For local businesses, trees can add a lot of character and charm to a street which in turn attracts customers. But, what happens when those trees are poorly maintained with roots pushing up the concrete or branches smacking potential customers in the face? It’s bad for business.

It used to be that the City of San Francisco was responsible for maintaining all those trees you see along the sidewalks. In 2011, when the City was short on funds, they passed a law transferring the responsibility of tree maintenance to the property owner adjacent to the trees’ location.

Needless to say, many residents were upset when they were notified that a tree’s care, which in many cases the City had originally planted, was now their financial responsibility, including repair of any root-related damage to sidewalks. Now, in 2016, the City is putting Proposition E before the voters, which asks them to approve a $19 million yearly budget allocation for the City to once again maintain sidewalk trees.

For small business owners looking at Prop E, whether you own your property or not, having the City take care of issues with trees is likely a good thing. Here’s the City’s Department of Elections Prop E information.

Proposition R: Neighborhood Crime Unit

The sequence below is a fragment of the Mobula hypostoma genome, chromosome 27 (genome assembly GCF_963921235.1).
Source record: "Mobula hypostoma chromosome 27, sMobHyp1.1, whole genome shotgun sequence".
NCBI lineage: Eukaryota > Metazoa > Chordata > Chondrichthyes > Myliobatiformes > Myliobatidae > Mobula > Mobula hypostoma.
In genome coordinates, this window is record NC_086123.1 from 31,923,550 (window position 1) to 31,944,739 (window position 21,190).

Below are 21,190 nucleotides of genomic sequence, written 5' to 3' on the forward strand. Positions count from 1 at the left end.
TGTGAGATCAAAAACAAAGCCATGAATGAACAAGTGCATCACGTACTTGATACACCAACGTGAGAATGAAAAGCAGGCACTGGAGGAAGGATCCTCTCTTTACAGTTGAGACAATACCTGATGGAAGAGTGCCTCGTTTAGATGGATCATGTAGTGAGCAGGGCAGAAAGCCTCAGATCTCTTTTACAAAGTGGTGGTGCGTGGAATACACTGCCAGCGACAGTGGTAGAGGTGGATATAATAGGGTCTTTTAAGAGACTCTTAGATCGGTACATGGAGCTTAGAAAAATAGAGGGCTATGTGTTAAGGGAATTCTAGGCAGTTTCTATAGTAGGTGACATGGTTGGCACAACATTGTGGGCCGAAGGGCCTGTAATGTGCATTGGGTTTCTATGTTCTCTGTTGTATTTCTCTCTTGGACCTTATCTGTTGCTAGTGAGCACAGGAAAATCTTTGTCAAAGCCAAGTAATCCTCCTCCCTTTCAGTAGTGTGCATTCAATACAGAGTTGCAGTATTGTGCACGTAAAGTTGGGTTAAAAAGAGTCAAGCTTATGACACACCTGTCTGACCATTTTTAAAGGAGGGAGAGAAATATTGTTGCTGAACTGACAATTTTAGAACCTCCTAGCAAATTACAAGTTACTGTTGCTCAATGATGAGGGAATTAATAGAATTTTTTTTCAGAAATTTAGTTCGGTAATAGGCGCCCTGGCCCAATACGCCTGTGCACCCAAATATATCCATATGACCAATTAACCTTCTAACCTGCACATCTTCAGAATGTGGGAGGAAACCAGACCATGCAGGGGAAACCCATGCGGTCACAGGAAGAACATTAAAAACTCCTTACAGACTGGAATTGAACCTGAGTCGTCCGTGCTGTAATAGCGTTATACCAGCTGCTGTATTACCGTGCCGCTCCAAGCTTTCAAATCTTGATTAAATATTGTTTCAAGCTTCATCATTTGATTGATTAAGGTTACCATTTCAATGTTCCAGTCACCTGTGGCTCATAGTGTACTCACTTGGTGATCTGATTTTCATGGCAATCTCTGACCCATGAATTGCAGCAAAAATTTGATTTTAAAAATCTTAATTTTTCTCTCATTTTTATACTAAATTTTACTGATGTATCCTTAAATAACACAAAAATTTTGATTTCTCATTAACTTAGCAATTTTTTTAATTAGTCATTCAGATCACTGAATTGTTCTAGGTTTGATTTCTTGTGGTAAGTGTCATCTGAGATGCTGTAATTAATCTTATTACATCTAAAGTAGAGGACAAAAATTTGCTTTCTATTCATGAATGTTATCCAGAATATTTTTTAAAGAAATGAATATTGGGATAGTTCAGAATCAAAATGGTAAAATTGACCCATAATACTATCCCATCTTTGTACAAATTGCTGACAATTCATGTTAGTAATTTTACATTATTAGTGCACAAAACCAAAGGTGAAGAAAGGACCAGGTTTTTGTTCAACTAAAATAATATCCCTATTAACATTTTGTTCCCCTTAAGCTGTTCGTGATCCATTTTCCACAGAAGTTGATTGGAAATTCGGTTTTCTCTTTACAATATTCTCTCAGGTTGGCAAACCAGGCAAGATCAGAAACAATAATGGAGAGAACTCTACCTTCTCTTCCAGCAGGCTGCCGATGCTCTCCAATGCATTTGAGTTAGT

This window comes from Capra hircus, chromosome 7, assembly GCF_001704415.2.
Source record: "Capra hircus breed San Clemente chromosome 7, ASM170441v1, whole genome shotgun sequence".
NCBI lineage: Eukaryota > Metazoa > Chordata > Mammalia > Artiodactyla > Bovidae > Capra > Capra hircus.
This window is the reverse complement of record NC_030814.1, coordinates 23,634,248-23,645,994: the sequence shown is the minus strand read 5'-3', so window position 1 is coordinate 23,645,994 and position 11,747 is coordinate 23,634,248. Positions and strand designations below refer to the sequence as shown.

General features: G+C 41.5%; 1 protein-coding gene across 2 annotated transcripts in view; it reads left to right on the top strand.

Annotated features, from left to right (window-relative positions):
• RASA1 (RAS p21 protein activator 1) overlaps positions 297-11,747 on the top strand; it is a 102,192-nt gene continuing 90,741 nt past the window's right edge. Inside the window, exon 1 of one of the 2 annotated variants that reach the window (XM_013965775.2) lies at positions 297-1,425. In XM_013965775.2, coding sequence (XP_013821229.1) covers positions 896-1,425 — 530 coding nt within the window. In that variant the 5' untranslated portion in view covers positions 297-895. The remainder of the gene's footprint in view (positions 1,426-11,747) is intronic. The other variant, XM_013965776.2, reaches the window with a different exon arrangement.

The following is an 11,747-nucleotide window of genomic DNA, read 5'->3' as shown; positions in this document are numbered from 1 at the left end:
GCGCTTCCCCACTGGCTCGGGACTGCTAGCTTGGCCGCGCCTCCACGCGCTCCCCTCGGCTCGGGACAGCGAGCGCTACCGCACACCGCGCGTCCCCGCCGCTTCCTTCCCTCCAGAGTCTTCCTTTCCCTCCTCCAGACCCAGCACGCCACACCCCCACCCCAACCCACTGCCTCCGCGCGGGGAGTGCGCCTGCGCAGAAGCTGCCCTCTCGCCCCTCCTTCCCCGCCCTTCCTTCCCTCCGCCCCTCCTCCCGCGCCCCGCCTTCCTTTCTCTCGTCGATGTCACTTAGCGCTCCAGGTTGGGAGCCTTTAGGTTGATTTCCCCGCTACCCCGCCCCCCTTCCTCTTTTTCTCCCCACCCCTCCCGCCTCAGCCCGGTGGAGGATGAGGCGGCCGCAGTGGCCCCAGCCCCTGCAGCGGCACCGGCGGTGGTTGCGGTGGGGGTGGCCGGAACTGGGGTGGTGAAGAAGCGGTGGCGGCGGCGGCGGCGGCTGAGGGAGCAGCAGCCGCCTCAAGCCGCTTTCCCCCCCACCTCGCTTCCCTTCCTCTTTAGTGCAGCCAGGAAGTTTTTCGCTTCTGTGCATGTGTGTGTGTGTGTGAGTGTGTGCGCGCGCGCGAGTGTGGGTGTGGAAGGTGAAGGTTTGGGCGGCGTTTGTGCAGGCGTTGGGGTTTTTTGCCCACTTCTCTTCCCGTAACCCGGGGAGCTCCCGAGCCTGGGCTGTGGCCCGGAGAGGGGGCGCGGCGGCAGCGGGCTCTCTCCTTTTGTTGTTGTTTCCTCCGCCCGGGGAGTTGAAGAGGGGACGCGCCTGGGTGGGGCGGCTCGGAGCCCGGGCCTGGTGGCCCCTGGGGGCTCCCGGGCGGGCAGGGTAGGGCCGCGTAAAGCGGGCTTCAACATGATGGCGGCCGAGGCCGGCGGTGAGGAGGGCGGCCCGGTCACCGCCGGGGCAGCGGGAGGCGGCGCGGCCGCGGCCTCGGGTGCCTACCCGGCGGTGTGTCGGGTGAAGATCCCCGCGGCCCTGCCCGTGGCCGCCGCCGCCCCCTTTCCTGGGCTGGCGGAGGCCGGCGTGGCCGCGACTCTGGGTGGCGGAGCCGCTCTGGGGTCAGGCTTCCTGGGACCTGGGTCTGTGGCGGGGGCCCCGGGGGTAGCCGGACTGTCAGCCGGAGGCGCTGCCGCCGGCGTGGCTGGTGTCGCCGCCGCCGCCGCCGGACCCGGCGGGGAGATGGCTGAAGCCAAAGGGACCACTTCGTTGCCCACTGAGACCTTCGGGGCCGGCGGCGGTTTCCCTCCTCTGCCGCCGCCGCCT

proposition rProposition R would create a dedicated police unit within the San Francisco Police Department called the Neighborhood Crime Unit (NCU). The NCU, a specialized unit, would be maintained at three percent of the total Police force (so, about 60 officers), who would primarily patrol, collect data and metrics, serving a specific neighborhood. What’s different about the NCU from regular policing is that these officers will address quality of life issues, including petty crimes such as vagrancy, vandalism, and car burglaries—petty crimes that can have an enormous impact on neighborhoods, especially the small business community. The NCU officers will coordinate regular foot patrols and respond not just to 911 calls but also to 311 calls The latter call line is used to report things like abandoned vehicles, graffiti, and illegal dumping.